Hundreds of amendments under consideration

January 31st, 2006

Yesterday was a marathon of second reading amendments in the House. With over 170 amendments on the calendar, the House convened at 10am and, aside from a short lunch break, stayed in session until almost 11pm.

Bills and amendments eligible for consideration are distributed to Members in their mailboxes just off the floor of the House. Below is a picture of a stack of just some of the amendments and bills that were on the calendar for Monday.

amendments in box

The deadline for filing amendments is just two hours before session convenes. So many amendments were being distributed after session had begun. This is one of the problems with the compressed schedule of the “short” session. Digesting all of the provisions in the amendments is a time consuming task, and the individual caucuses usually must recess for up to several hours just to be able to go over all of the provisions before we vote on them.

pizzaAround 7pm, we were able to take a twenty minute dinner break to line up for pizza that was brought in and stacked along the back of the chamber.

The calendar for today is at least as long as yesterday’s, and the Speaker has said we will move on to bills eligible for third reading (final passage) if we finish all of the amendments. So another late night is likely.

One of the most important provisions under consideration will be HB 1008, the Governor’s “Major Moves” plan (which I have discussed earlier here and here). Almost 40 amendments have already been filed for that bill alone. One of those is a controversial amendment that seeks to establish a “Regional Development Authority” in northern Indiana that would exclude St. Joseph County:

“My hope was when I read it, there was a misprint. I really couldn’t believe one could be proposed without St. Joseph County being part of it,” said Mark Egan of the St. Joseph County Chamber of Commerce.

You can watch or listen to the Legislature over the internet while we are in session here.

Entry Filed under: Statehouse, Transportation

3 Comments Add your own

  • 1. Doug  |  January 31st, 2006 at

    It bears mentioning that in addition to the sheer volume you appear to be dealing with, reading amendments takes longer than reading ordinary proposals. The amendments usually take the form of “page 4, line 10, strike “x” and insert “y”.” Meaning you have to pull the original version of the bill, go to page 4, find line 10 and see what the change does.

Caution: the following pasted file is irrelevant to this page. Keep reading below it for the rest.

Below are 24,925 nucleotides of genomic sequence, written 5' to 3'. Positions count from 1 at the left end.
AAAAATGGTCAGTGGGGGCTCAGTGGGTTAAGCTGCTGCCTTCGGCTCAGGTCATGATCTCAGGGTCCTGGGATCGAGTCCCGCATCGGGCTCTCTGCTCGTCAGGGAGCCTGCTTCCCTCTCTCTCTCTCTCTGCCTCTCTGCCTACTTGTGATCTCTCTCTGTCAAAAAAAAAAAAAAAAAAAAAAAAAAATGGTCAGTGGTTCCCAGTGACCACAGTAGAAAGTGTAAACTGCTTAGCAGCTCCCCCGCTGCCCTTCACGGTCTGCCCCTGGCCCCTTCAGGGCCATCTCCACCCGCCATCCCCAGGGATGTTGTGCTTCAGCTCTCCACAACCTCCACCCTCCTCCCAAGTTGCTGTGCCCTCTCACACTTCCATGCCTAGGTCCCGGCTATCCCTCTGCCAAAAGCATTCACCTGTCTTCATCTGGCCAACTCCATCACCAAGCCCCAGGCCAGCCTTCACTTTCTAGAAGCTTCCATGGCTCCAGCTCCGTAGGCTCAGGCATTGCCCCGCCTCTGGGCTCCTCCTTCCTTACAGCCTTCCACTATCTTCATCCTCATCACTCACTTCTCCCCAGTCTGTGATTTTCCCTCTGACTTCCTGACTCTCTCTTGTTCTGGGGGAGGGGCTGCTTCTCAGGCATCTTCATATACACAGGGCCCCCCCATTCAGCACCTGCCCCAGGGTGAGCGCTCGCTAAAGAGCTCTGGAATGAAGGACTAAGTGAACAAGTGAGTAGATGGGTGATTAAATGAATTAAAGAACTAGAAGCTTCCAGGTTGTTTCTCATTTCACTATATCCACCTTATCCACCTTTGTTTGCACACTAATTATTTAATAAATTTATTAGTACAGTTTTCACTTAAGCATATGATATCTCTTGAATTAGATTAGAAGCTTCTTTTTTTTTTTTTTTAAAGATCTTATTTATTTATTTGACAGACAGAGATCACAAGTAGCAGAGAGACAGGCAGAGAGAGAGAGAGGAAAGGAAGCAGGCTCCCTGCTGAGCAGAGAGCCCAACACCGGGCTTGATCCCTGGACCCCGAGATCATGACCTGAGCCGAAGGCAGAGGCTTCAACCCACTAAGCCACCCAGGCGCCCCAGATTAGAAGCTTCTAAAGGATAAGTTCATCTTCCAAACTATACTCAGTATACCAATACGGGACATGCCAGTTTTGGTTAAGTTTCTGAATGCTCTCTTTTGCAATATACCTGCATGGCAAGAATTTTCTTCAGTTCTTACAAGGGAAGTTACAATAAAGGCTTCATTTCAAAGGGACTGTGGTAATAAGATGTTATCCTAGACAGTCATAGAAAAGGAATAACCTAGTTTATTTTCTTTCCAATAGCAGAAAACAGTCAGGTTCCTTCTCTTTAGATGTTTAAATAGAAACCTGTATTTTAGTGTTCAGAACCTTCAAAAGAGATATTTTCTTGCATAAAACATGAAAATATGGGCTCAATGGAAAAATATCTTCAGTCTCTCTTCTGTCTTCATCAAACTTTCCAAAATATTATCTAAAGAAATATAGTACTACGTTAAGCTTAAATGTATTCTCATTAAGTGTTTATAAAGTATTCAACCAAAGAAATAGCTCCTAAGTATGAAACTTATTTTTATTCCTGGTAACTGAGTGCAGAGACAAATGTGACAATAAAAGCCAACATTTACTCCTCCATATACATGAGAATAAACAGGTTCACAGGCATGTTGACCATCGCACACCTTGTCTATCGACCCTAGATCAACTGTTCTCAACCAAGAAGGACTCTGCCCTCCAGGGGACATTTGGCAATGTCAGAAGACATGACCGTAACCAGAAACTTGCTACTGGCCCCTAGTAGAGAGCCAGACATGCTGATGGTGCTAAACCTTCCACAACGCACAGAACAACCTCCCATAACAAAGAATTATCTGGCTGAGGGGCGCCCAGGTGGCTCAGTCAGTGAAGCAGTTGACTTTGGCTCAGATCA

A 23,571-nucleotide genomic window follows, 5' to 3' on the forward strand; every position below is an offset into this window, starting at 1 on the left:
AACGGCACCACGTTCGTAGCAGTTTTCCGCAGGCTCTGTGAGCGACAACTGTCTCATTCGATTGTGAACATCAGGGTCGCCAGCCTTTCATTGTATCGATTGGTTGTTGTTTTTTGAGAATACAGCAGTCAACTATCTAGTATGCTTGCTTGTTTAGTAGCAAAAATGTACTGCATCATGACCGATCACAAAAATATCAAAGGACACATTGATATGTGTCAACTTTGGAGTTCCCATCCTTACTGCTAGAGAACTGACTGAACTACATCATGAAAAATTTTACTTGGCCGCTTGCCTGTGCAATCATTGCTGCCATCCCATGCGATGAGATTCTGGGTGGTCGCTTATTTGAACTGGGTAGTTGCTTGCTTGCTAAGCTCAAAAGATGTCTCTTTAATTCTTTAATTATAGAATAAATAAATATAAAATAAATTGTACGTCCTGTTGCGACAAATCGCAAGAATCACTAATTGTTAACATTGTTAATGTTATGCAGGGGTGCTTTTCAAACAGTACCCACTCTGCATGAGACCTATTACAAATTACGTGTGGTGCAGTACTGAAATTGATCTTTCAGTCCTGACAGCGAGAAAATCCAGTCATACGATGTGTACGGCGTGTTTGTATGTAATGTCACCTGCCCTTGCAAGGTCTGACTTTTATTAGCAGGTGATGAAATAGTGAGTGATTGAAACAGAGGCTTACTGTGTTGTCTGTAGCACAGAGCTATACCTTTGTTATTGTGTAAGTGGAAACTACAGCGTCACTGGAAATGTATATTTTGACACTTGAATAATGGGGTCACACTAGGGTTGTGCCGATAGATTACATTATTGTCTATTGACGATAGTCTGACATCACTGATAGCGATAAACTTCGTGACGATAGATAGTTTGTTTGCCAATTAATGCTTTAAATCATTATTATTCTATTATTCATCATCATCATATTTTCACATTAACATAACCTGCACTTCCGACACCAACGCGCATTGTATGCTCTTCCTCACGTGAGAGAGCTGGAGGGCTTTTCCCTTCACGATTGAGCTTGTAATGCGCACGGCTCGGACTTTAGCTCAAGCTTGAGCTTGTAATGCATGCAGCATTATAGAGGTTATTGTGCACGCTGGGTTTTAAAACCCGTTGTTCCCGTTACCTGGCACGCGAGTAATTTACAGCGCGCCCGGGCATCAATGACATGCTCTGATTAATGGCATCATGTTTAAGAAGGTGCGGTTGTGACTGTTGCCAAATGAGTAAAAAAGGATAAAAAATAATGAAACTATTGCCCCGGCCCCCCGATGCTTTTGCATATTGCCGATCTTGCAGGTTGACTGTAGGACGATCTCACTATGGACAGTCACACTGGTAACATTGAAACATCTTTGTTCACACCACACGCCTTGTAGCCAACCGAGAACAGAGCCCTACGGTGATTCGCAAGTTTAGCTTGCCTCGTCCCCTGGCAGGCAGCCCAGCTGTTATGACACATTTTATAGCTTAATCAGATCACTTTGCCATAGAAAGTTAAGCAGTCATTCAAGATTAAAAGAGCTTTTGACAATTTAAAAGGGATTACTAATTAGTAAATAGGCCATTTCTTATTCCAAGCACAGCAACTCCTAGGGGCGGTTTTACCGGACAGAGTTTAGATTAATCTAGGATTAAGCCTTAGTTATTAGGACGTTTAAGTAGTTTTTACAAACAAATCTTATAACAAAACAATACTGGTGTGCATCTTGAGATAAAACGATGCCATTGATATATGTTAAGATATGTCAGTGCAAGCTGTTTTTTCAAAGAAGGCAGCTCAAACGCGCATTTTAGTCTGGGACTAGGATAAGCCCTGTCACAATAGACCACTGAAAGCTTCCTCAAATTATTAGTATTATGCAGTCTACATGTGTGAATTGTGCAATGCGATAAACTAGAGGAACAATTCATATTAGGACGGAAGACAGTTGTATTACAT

You’ll probably need to get or upgrade your eyewear prescription after session is over.

  • 2. M. Oddi  |  February 1st, 2006 at

    Hi - I like your blog a lot.

    However, I was actually quite surprised to see that huge pile of paper. I thought you guys had switched over to computers and pitched all that paper years ago!

    Also, with all the capability that is available today, there is no reason why you should have to do, any more, the exercise Doug outlines in the first comment.

    Legislators should not only have immediate online acces to the proposed committee reports and amendments, but to drafts showing what they would do in context — i.e. redlines.

    That is readily do-able and would make everyone’s life easier!

  • 3. Ryan Dvorak  |  February 1st, 2006 at

    Thanks for the comments. I wish I was updating more frequently now, but close to 14 hours a day on the House floor every day has a way of vaccuming up time.

    We actually do have an in-house software system (called Legisoft) which can be used to access the bills and amendments. However, the paper is a good backup for when the system crashes (like it did yesterday). Also, all the documents in Legisoft are .pdfs - and only compatible with Adobe 5.0 at that. That’s several years out of date, and can be quite slow at times.

    Sometimes it’s just quicker to read the paper copy than it is to pull it up in the software.

    Also, under tight deadlines on busy days, we sometimes receive the paper copy before it appears in the system. When you have a few hundred amendments to analyze in a couple hours, speed is of the essence.

    Finally, some Members just don’t use their computers.

    I agree it would be nice to have a more adaptable system that would produce redlines. That would be the Legislative Services Agency’s perogative - but I’ll ask them what the odds are of implementing it.

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